As warm-weather clothing reveals body bulges, many people think about shaping up by joining a health club.
That can be a good idea for some, but joining a fitness center is also one of the trickiest purchases a consumer can make. It also can be expensive. An individual membership at a community recreation center might only cost a few hundred dollars a year, but a three-year contract at a pricey club could set you back more than $10,000.
“A lot of money is wasted on health club memberships,” said Kevin Brasler, executive editor of Consumers’ Checkbook, which has investigated fitness club prices and policies. “A lot of people join these clubs with really good intentions and just quit after a couple months.”
That can be an expensive mistake. “It’s not like buying a TV that’s not quite right for you. At least you can still watch it,” Brasler said. “With this, if you’re not going to the club, you’re wasting maybe $80 a month.”
U.S. health club industry revenue reached $21.8 billion in 2012, with more than 58 million Americans belonging to a fitness center, according to the International Health, Racquet & Sportsclub Association.
If joining a gym is right for you, now might be the time to do it. Some reduce monthly rates and waive enrollment fees heading into summer. Here are some considerations.
• Should you join at all? Are you likely to get your money’s worth from a health club, or can you get fit for free, by running, biking or playing sports? Exercise videos might work for you. Some are free with your cable TV package’s on-demand offerings, while some video-game systems have fitness “games” that might provide light workouts.
“Step 1 is to think about, ‘Am I really going to use this?’ ” Brasler said. “Pushing and pulling weights isn’t very fun, which is why people stop doing it. … If you haven’t been working out two or three times a week before this, are you really going to make this drastic life change?”
Psychologically, some people might be motivated to regularly work out at a club simply because they’re paying. “This whole idea of wasting money on a club you don’t use does work in reverse for some people,” Brasler said.
If a fitness center is the right option, choose one close to either home or work to make going there convenient. Workout buddies can help motivate you to go.
• Do your homework. First and foremost, shop around. Membership fees for similar gyms vary dramatically.
“Even among clubs that offer the same types of facilities and equipment, we found really big price ranges,” Brasler said. That price difference comes not only from monthly fees, but upfront, nonrefundable initiation fees.
“Some have exorbitant fees to start,” he said. The good news is that joining fees have been declining in recent years at most clubs, according to Consumers’ Checkbook.
• Explore the options. Name-brand health clubs aren’t the only choices. A local government recreation center might suffice and is likely to be far cheaper.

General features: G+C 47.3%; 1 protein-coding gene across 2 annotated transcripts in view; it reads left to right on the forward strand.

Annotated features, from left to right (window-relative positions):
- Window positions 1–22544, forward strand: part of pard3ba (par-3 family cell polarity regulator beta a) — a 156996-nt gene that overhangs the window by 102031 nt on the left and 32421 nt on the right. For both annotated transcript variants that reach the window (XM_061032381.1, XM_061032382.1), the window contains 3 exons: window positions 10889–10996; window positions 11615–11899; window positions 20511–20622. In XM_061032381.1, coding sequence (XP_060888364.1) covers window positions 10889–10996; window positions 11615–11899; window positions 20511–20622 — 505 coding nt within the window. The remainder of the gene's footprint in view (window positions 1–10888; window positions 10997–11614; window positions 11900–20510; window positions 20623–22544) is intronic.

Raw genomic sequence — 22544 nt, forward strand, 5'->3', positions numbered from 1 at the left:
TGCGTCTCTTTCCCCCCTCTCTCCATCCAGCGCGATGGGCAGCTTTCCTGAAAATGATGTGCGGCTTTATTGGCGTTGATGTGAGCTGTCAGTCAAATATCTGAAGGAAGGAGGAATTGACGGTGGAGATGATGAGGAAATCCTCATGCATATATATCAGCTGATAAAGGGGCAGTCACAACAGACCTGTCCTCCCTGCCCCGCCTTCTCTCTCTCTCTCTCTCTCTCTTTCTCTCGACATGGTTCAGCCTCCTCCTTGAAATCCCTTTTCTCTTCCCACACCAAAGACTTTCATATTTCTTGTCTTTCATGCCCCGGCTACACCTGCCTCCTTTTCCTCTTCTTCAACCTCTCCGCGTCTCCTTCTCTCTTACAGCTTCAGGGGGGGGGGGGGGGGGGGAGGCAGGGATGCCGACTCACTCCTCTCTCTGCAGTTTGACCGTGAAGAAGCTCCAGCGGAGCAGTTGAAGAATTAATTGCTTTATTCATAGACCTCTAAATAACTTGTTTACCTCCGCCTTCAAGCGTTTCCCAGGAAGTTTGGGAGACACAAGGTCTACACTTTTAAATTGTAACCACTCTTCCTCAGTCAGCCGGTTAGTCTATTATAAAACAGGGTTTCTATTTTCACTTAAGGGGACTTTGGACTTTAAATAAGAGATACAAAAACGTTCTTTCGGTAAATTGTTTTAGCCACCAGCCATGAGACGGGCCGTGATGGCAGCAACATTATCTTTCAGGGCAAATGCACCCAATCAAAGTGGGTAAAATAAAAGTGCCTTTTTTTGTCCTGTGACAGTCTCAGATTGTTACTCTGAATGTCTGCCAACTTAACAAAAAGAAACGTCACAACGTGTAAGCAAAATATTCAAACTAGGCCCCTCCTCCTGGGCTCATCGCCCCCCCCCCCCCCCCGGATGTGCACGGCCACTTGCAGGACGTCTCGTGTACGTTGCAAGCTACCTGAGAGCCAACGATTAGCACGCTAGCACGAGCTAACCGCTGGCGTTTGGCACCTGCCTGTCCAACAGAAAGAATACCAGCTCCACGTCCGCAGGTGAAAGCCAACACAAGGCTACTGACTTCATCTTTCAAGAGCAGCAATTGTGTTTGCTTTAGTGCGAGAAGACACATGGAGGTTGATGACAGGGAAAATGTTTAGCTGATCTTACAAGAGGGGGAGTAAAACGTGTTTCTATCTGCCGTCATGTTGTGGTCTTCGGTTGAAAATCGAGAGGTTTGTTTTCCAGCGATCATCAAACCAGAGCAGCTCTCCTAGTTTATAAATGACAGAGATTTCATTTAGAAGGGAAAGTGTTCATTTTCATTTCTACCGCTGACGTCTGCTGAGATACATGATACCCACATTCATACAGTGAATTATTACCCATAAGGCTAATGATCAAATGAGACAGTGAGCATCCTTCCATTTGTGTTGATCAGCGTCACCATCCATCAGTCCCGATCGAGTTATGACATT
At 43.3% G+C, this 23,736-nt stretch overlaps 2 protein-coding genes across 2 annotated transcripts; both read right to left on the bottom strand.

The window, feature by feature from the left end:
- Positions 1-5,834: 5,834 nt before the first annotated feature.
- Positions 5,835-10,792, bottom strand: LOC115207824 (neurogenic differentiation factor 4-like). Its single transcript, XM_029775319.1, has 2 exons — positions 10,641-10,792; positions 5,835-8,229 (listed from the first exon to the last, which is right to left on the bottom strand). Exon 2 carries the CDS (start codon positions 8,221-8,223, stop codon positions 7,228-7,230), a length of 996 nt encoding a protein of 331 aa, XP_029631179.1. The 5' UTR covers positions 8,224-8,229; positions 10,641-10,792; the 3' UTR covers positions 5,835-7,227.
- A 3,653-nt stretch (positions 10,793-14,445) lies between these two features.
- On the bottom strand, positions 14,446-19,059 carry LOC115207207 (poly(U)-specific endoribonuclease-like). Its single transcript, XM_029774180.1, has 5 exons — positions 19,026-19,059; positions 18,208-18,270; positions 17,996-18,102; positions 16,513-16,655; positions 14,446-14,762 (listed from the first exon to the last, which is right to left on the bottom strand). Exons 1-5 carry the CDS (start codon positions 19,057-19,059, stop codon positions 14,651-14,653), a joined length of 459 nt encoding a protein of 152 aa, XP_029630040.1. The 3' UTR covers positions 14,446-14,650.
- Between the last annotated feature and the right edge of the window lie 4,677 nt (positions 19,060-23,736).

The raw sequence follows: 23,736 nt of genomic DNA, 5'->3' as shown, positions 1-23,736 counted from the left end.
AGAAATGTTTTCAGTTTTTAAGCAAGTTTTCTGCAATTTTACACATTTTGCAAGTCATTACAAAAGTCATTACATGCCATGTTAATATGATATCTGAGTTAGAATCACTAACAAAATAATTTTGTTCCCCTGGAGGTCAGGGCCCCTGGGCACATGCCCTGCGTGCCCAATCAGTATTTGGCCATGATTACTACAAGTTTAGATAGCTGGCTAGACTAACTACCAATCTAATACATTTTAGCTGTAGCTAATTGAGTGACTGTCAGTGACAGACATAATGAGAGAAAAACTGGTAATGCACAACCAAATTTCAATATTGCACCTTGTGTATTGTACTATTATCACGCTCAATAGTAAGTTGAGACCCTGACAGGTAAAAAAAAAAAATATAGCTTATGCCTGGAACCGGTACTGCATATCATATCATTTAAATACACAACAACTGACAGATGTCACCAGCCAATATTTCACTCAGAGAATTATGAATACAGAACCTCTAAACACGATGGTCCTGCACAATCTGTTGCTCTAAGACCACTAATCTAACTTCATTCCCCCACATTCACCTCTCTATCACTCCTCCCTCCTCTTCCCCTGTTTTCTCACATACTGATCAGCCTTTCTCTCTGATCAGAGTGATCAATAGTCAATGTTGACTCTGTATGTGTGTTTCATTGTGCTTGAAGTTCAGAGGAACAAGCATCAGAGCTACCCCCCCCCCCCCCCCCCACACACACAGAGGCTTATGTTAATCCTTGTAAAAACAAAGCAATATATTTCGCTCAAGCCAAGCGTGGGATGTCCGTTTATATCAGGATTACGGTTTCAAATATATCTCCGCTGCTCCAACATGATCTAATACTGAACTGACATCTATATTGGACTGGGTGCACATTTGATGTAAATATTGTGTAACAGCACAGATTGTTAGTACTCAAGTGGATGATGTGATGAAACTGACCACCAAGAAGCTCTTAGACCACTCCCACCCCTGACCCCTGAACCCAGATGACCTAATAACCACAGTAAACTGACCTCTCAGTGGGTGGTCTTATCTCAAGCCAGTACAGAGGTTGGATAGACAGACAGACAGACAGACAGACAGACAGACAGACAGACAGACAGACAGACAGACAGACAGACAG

• Beware the hard sell. A fitness center employee giving you a tour is likely a commission salesperson, so expect a sales pitch.
Beware of clubs pushing long-term contracts, often three years. Ask about shorter-commitment plans, which on a monthly basis are likely to be a little more expensive than a long-term contract but will give you greater flexibility, Brasler said. Compared with several years ago, more clubs are now offering no-commitment memberships and month-to-month plans, he said.
Personal finance expert Clark Howard suggests checking out fitness centers affiliated with hospitals. While usually rehab-based or geared toward hospital staff, they’re often open to the public and don’t force long-term contracts on you.
• When visiting. Stop in at a club during the hours you’re most likely to use it. Note how crowded it is and what the staffing is like.
Are classes offered at times convenient for you? Check out the condition of exercise equipment and the cleanliness of locker rooms and showers. For quality ratings, consider subscribing to rating services, such as Consumers’ Checkbook, checkbook.org, in markets where it’s available, or AngiesList.com. A health club’s Better Business Bureau report, BBB.org, and free online review sites, such as Yelp.com, might provide clues about quality.
• Seek deals. Many clubs will negotiate, offering the best deals only when pressed. Try to haggle on the joining fee and monthly fee. Mention other fitness centers you’re considering. “That way, they know you’re shopping around and willing to get up and walk out the door,” Brasler said.
And ask about discounts. “Most of these clubs, their normal rate is never charged,” Brasler said. “There’s always a discount.”
Some clubs offer corporate rates or discounts if you belong to certain health insurance plans, and some health plans will reimburse you for part of your gym membership if you go often.
One thing to watch out for? Sometimes the health club’s own discounted membership is a better deal than the health insurance discount. “We found better rates on our own when we were shopping,” Brasler said. So the strategy is to negotiate the best deal first, then mention your health insurance discount.
• Get the details. Ask about initiation fees and contract length. Ideally, try a club on a month-to-month basis during a trial period. And, of course, carefully read a contract before signing. Note the refund and cancellation policy. Many will have cancellation provisions if you are injured and can’t use the facilities, or you move your residence.